President Cyril Ramaphosa’s Remarks to the United Nations General Assembly: High-Level Meeting to commemorate and promote the International Day for the Total Elimination of Nuclear Weapons, 2 October 2020
For as long as nuclear weapons exist, humankind will continue to face the threat of catastrophe.
It is impossible to imagine that there could be any acceptable justification within established international norms for the continued existence of nuclear weapons, much less for their use.
The International Day for the Total Elimination of Nuclear Weapons must remind the international community of its unfulfilled commitments to eliminate nuclear weapons.
As we celebrate the 75th anniversary of the United Nations and the 50th anniversary of the Treaty on the Non-Proliferation of Nuclear Weapons, it is an anomaly that more than 14,000 nuclear weapons remain in existence.
The Non-Proliferation Treaty represents a historic bargain between the Nuclear-Weapon States and the Non-Nuclear-Weapon States, in terms of which the former has undertaken to eliminate their nuclear weapons based on the reciprocal undertaking by the latter not to pursue the acquisition of nuclear weapons.
A selective focus on non-proliferation measures and the lack of progress on nuclear disarmament undermine this bargain.
As the only country that has voluntarily abandoned nuclear weapons, South Africa remains deeply concerned that the nuclear disarmament obligations under Article VI of the Non-Proliferation Treaty remain unfulfilled.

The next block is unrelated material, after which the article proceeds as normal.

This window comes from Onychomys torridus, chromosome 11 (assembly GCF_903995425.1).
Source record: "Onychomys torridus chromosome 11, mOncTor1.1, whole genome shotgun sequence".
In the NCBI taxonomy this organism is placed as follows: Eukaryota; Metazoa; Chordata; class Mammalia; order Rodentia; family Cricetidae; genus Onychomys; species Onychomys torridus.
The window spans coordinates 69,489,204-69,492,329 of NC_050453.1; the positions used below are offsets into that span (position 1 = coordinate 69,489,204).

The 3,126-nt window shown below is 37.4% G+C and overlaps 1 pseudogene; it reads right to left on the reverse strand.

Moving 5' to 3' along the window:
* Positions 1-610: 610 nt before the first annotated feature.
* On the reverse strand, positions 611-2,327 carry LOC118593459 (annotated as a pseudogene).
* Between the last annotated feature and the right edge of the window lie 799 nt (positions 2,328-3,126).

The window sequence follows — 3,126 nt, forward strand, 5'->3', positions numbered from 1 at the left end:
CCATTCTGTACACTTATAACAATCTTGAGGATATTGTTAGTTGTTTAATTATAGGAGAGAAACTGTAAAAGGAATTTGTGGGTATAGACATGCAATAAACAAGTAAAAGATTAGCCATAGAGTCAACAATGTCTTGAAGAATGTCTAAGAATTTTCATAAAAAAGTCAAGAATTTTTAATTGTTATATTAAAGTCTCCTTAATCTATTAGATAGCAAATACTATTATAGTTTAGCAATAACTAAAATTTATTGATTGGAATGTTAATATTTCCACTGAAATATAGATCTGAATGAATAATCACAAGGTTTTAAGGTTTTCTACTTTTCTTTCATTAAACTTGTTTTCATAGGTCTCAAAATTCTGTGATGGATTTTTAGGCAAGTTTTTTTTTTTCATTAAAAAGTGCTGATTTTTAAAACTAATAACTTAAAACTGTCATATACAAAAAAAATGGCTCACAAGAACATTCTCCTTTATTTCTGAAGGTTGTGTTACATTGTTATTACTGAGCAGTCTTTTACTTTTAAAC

Like other Member States, South Africa is concerned about the humanitarian consequences of nuclear weapons, as aptly outlined in the ground-breaking Treaty on the Prohibition of Nuclear Weapons signed in 2017.
We hope that this Treaty will serve as a catalyst for progress in the disarmament pillar of the Non-Proliferation Treaty.
We reaffirm the right of States to the peaceful use of nuclear energy and applications, which have the potential to contribute towards sustainable economic development.
South Africa attaches great importance and appreciates the work of the International Atomic Energy Agency towards addressing development challenges in several economies, particularly in the areas of food security, human and animal health and energy.
The only guarantee we have that nuclear weapons will never be used is their total elimination and the legally-binding assurance that they will never again be produced.
South Africa wishes to reiterate its commitment to multilateralism and the centrality of the United Nations in solving today’s challenges.
We stand ready to work with all Member States towards the achievement of a world without nuclear weapons.
I thank you.
ISSUED BY THE DEPARTMENT OF INTERNATIONAL RELATIONS AND COOPERATION
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